After a year’s hiatus, Scitech reintroduced its popular Challenge Days in October, a series of one-day events for Gifted and Talented Education (GATE) and Primary Extension and Challenge (PEAC) students in years five and six.
The aim was to create an environment where students could practice the 21st century skills of critical and creative thinking, problem solving, collaboration, communication and perseverance, by working in teams and tackling a real-world problem.
21st century skills are embedded in the WA Curriculum as General Capabilities and can also be referred to as a STEM approach to learning. They focus on developing and encouraging a growth mindset with a commitment to lifelong learning.
This disposition has been identified as necessary to take on the opportunities of the future workforce that is rapidly evolving due to disruption caused by automation, globalisation, the rise of the gig economy and the trend towards multiple careers, among other influences.
Equipped with 21st century skills, students will be able to recognise opportunities, be willing to attempt tasks, fail fast, iterate, respond flexibly and keep going to discover solutions. This will ultimately lead to greater growth and success as they learn to operate in ambiguous contexts and apply critical thinking across a range of industries and environments.
To foster these skills, it is also necessary to inspire educators to shift their practice and teach in more innovative and engaging ways, and to create opportunities for learners to be motivated, engaged, and develop their passion for life-long learning.
The expectation that information is provided by the teacher needs to change by encouraging student-centred, problem-based, integrated, real world learning opportunities to foster an environment where students can become successful learners.
Creating a link between education and industry is also necessary to understand what skills and knowledge will be needed and how they can be applied, in a relevant and encouraging environment for learners.
This thinking formed the basis of the approach Scitech applied to the new-look Challenge Day activities, demonstrating to both teachers and students Scitech’s new direction and approach to STEM engagement.
Based on the innovative Stanford d.school design-thinking approach, each day the student teams were introduced to the concept of a circular economy through the design-thinking challenge ”How might we re-purpose waste materials to design a product that improves life at school?”
Students were guided through the five steps of empathise, define, ideate, prototype and test. At the end of each day students were asked to view prototypes from other teams and to evaluate their designs.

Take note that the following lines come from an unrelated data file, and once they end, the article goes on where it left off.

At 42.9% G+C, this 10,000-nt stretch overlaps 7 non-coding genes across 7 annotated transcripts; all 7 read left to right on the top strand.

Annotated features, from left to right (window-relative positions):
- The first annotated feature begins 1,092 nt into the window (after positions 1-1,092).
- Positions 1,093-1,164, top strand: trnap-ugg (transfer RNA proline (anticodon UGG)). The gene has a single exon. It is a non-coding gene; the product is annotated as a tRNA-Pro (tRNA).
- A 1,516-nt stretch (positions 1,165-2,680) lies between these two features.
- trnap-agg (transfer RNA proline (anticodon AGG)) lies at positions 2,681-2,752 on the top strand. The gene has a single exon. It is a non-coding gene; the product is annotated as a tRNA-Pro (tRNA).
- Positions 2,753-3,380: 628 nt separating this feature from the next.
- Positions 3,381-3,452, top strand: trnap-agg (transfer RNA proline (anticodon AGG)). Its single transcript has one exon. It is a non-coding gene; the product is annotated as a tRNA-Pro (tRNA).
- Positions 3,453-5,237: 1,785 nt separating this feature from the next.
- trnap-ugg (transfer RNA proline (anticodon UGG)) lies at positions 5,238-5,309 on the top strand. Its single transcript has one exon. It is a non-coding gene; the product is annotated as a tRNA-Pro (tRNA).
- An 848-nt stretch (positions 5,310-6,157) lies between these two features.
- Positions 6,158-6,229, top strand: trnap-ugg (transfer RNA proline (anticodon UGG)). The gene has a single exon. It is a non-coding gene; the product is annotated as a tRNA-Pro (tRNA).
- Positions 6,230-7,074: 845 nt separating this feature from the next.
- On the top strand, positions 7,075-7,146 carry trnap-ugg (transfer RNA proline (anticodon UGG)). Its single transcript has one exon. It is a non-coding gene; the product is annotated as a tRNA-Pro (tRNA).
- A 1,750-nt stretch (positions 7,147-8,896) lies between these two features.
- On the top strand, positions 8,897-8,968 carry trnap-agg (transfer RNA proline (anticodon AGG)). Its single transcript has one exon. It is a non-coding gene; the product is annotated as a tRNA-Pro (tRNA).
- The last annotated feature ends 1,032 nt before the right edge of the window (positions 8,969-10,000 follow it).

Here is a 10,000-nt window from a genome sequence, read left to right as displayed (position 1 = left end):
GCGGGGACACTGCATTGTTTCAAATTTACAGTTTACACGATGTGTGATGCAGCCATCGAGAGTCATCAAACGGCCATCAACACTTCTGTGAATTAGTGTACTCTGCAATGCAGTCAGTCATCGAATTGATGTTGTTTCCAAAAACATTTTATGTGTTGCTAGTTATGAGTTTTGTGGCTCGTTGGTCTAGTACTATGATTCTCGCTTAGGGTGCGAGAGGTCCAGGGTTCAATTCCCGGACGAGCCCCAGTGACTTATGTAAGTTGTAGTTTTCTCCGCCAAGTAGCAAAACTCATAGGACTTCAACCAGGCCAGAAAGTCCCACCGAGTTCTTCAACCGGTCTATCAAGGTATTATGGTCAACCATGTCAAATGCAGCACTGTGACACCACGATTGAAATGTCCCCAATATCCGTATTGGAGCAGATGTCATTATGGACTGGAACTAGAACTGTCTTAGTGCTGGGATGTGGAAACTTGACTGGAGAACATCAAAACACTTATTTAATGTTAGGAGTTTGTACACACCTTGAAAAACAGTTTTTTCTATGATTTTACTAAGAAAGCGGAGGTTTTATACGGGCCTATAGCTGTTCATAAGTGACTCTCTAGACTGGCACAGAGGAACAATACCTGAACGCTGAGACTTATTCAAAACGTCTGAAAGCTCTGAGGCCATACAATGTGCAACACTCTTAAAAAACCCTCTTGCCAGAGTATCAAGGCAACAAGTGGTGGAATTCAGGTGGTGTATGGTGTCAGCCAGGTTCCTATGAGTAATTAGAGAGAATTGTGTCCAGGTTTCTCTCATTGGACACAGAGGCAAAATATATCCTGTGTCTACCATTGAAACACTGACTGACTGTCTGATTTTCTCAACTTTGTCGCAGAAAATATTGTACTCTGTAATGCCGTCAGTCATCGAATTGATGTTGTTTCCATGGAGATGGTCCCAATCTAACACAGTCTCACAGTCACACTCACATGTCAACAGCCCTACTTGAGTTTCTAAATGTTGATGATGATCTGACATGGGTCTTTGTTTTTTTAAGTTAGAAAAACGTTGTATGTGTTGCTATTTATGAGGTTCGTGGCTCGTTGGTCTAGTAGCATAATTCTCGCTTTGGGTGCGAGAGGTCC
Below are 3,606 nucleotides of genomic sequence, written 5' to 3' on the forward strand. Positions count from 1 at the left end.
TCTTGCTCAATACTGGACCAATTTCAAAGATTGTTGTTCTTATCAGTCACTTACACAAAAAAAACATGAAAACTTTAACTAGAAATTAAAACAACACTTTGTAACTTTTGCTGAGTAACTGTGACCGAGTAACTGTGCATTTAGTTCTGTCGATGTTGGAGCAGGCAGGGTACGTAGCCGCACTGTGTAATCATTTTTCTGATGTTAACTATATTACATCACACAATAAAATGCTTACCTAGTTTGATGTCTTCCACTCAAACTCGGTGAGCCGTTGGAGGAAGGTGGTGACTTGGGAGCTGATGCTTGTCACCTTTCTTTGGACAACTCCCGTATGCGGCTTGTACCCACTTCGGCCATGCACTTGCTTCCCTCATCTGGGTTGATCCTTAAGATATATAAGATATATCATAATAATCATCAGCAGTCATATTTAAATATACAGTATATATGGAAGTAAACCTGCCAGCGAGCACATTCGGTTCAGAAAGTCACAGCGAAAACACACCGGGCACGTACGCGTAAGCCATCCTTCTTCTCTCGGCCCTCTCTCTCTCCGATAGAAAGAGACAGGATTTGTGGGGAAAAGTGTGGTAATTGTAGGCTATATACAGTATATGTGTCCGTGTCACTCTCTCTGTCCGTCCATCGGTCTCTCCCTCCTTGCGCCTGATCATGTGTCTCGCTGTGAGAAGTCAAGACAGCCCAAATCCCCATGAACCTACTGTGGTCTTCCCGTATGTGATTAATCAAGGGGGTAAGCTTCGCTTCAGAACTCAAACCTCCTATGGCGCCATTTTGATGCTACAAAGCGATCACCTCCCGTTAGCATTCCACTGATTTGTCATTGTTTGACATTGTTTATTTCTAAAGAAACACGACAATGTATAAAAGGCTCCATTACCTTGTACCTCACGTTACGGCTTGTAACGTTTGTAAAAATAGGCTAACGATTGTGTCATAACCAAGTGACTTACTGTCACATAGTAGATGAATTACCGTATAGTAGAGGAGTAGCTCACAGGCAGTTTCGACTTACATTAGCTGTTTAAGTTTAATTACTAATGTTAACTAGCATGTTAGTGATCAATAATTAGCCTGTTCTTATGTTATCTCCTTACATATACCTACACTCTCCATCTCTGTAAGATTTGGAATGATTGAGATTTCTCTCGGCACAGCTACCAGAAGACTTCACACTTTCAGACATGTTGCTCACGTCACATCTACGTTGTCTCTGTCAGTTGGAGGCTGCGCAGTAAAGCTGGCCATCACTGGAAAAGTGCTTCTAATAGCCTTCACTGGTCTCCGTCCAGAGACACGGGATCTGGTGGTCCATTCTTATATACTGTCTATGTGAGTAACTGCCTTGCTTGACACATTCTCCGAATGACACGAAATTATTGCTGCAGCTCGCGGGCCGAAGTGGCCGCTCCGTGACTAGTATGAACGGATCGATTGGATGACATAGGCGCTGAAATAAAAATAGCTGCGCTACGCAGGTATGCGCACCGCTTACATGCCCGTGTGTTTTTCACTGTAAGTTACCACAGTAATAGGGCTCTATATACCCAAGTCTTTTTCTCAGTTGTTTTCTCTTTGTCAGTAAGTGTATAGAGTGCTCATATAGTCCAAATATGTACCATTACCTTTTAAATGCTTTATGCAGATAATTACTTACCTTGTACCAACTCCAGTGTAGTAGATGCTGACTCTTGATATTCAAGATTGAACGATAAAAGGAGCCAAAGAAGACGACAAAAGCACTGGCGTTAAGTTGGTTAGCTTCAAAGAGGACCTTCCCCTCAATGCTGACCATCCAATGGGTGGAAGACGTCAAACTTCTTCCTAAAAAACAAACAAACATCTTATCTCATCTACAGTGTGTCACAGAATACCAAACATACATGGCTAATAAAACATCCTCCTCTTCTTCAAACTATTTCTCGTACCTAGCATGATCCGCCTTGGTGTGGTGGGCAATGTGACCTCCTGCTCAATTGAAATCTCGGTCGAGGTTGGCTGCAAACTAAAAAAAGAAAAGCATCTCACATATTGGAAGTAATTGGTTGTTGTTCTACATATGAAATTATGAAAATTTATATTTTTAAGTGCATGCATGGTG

To provide the real-world application, a different local guest speaker was invited to describe their work applied to the circular economy. This included Hayley Clarke, Managing Director of Onya, a company that creates reusable products to reduce single use plastic, Anas Ghadouani, UWA Professor and Programme Chair for Environmental Engineering and Andrew Thompson and Dylan Lamb from Holonic, Australia’s first circular economy consultancy.
Over six days, 836 students and 68 teachers participated in Scitech’s Challenge Days. There were 64 students from regional area and 45 schools and 3 PEAC regions represented. The sessions took three days to book out, with one overflow day added on due to the long waiting lists.
The new direction Scitech took for Challenge Days was very bold, and feedback from teachers reflected this, ranging from missing the good ol’ days to requesting resources to be able to conduct similar experiences in the classroom.
A teacher survey was conducted with results showing:
- Collaboration, teamwork and being able to see how students from different schools solved the same problem were of significant value for teachers and students
- 70% of teachers agreed that Scitech’s new Challenge Days offered a unique experience for their students
- 94% of teachers believed participating in a design thinking-style program would be beneficial for all students, not just those in PEAC or GATE programs
- 85% of teachers agreed that Challenge Days fostered students’ development of the essential 21st century skills
This new iteration of Scitech’s Challenge Days introduced primary school students to the concept and application of 21st century skills. They successfully collaborated with other schools, participated in design-led workshops, understood and applied the concept of a circular economy and investigated how to incorporate reusability into the design of a product from the outset.
Developing 21st century skills is expected to lead to long term positive impacts for participants including higher rates of employment and educational fulfillment.
Scitech also recognises the need to provide support and opportunities for teachers to shift their practices to teach in more engaging and innovative ways to motivate their students. The ability to work with industry and provide real world learning opportunities in integral to develop flexible, confident and competent future leaders.
The feedback Scitech received will inform the development of Challenge Day programs and resources for 2020 as well as ways to incorporate design-thinking methodologies into future programs and experiences.